AOL has gone through some dynamic changes this year, and the effects of its HuffPo merger are still being felt. It’s becoming increasingly clear that the company is reconfiguring its news and media strategy, something CEO Tim Armstrong and head of content Arianna Huffington have at times been defensive of and at others surprisingly candid about – and often criticized for. But no matter the skepticism about its content reorganization, AOL’s intentions are anything but under the cuff – its going with the local trend or bust. In a press release, AOL announced it’s betting on Patch, its hyper-local news-forum platform. AOL plans to add 33 new Patch locations and is going on a hiring spree to fill contibutor positions.
Patch has developed something of reputation when it comes to employment decisions. AOL’s announcement it would be hiring some 800 or so full-time Patch writers just after it announced yet another round of severe writing staff cuts. While that’s a legitimate concern for staff writers at the company who are seeing a swift shift to local content (and local freelancers with lower salaries), its AOL’s choice of Patch locations that’s more intriguing. The first new launch is Camp Pendleton, a military site in California, and its page is already up and running. The site is part of the Patch Military effort, which Huffington describes as a “particularly satisfying new offering” that focuses on the needs and interests of military families, most specifically the fact that many of them are constantly relocating. The consequence obviously being that the hyper-local trend is lost on many of them, something Patch is looking to directly conquer and capitalize on.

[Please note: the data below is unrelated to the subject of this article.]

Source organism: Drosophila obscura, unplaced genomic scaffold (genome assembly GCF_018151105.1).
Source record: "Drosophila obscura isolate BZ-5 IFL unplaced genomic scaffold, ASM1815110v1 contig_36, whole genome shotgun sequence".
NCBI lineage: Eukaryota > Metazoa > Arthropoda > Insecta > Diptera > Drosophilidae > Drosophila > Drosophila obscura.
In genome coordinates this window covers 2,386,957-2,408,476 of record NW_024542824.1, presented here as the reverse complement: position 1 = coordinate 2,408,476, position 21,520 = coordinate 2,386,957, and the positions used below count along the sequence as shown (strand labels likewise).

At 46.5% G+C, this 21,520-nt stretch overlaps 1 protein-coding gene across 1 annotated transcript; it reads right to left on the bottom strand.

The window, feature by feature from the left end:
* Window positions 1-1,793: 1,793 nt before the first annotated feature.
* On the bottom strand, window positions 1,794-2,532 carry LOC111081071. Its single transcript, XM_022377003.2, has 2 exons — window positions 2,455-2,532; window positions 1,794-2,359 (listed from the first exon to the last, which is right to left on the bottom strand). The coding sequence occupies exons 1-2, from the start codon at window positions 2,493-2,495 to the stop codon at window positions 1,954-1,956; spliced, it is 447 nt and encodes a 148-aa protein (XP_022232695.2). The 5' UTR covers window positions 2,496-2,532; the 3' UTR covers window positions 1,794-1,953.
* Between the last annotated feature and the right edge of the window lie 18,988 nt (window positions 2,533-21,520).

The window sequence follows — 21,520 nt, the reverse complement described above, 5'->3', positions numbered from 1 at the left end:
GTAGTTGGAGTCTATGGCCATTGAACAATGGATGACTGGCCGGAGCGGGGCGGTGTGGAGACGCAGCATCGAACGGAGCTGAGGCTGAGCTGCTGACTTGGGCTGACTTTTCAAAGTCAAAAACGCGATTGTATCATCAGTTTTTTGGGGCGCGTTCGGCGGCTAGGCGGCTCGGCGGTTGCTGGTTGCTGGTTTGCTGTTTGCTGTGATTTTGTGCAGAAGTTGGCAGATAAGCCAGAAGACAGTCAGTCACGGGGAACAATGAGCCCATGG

The Camp Pendleton site’s editor is Jared Morgan, a former US Marine who is also has a journalism and photography background.
Patch also plans to get political – without getting partisan. “Primary state Patches will empower citizens to consume and share election information in some of the most politically engaged areas of the country,” president of Patch Media Warren Webster says. According to AOL, Patch will act as a platform for political discussion and spur engagement rather than become a soapbox for specific parties. AOL has also announced it will be investing in its Patch Latino sites.
As if a dedicated site to your hometown weren’t hyper-local enough. AOL is banking on the success of Patch – in the past two years it’s invested approximately $115 million in the site and hopes to have 1,000 dedicated sites by 2012. While reaching out to a relocation-prone demographic definitely identifies a niche audience, it doesn’t necessarily seem like its earning potential justifies the money being poured into it.
What seems more lucrative is gearing up for the 2012 elections. Voters have taken to social networking and geo-location tools feverishly, and some sort of local-social or check-in element from Patch could be successful. That said, Foursquare and Facebook firmly dominated this market last time around, and we’re not so sure that’s going to change.
As for AOL’s more traditional content coverage, the site is under construction. “We’re in the middle of rebuilding the content operation and we’re moving as fast as we can. The goal is for every site to have a distinct identity, which wasn’t necessarily the case before,” Huffington told PaidContent earlier this week. The site is aiming to create “big newspages” about major news stories to try and lure readers in and keep them there for longer. And in this attempt, AOL will hire some notable writers and yes, pay them.
In response to controversy regarding the site’s dependence on upaid bloggers, Huffington said, “I think most people know what we’re about and I don’t worry too much about uninformed critics at this point.”
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